Thus, the radiation energy output to the moulded slug, i.e. the fundamental quantity involved in the heating of the slug, is measured and the measurement carried out in a contactless fashion without any heat transfer. Because the temperature of the moulded slug varies as the fourth root of the radiation intensity E, the temperature is rendered particularly stable by regulating the radiation intensity. The bolometers detect both the primary and secondary radiation of the radiators. Through bolometric control of the power consumption of the infrared radiators, the radiation intensity of each radiator is kept constant or varied in accordance with the predetermined guide quantity, so that extraneous influences due to variation in the mains voltage applied to the infrared radiator or due to ageing and mutual influencing of the radiators are excluded. Although each bolometer is assigned to a specific infrared radiator as far as its control function is concerned, the bolometer detects not only the radiation intensity of its associated radiator but also incident residual radiation components from other radiators. Thus, at each point a sum radiation intensity is measured and this is of essential importance in the accurate determination of the radiation intensity distribution along the surface of the moulded slug. Through the control arrangement in accordance with the invention, very high temperature stability can be achieved.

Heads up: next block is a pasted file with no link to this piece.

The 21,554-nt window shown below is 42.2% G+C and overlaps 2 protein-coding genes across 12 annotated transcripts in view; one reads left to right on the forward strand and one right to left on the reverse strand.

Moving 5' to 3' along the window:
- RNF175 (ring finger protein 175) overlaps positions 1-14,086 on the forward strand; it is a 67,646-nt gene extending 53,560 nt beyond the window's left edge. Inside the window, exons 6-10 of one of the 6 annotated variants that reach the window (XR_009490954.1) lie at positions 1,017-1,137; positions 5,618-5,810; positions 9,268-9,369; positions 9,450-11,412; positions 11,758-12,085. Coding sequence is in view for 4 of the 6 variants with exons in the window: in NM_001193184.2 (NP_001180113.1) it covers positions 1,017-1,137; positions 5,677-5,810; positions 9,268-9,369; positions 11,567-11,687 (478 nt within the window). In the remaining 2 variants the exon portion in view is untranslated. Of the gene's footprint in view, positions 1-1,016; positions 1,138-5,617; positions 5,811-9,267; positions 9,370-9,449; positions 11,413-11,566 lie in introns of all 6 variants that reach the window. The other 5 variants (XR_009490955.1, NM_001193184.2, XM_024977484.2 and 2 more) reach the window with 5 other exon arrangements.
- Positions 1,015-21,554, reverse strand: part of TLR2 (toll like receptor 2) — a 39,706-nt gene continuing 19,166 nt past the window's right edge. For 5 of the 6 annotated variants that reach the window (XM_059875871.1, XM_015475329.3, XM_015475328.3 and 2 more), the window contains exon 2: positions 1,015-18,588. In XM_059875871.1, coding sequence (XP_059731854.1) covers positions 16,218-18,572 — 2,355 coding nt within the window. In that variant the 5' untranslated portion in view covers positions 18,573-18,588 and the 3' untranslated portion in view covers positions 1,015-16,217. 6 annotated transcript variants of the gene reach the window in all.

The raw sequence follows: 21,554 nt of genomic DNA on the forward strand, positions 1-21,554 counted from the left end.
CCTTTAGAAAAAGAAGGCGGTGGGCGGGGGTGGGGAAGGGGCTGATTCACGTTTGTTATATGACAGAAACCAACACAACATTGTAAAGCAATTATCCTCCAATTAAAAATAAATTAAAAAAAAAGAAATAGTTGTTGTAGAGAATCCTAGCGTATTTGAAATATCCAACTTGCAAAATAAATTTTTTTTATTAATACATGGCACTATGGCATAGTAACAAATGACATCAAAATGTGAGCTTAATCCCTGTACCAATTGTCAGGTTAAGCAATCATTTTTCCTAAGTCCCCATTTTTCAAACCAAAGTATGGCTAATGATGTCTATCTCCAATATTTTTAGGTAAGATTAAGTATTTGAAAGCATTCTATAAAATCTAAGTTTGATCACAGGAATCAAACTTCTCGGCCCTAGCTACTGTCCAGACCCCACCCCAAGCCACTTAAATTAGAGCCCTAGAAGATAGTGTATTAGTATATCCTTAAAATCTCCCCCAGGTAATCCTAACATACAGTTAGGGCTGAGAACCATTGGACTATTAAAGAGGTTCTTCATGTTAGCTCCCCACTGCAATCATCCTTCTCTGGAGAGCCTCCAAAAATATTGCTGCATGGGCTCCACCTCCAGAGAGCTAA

In the preferred embodiment of the invention, the temperature of the moulded slug is also measured pyrometrically and the deviation of this measured quantity from a second predetermined guide quantity is used to control the first guide quantity. Through this temperature measurement and corresponding control of the guide quantity in order to regulate the power consumption of the radiators, all the extraneous thermal effects upon the moulded slugs referred to above are excluded,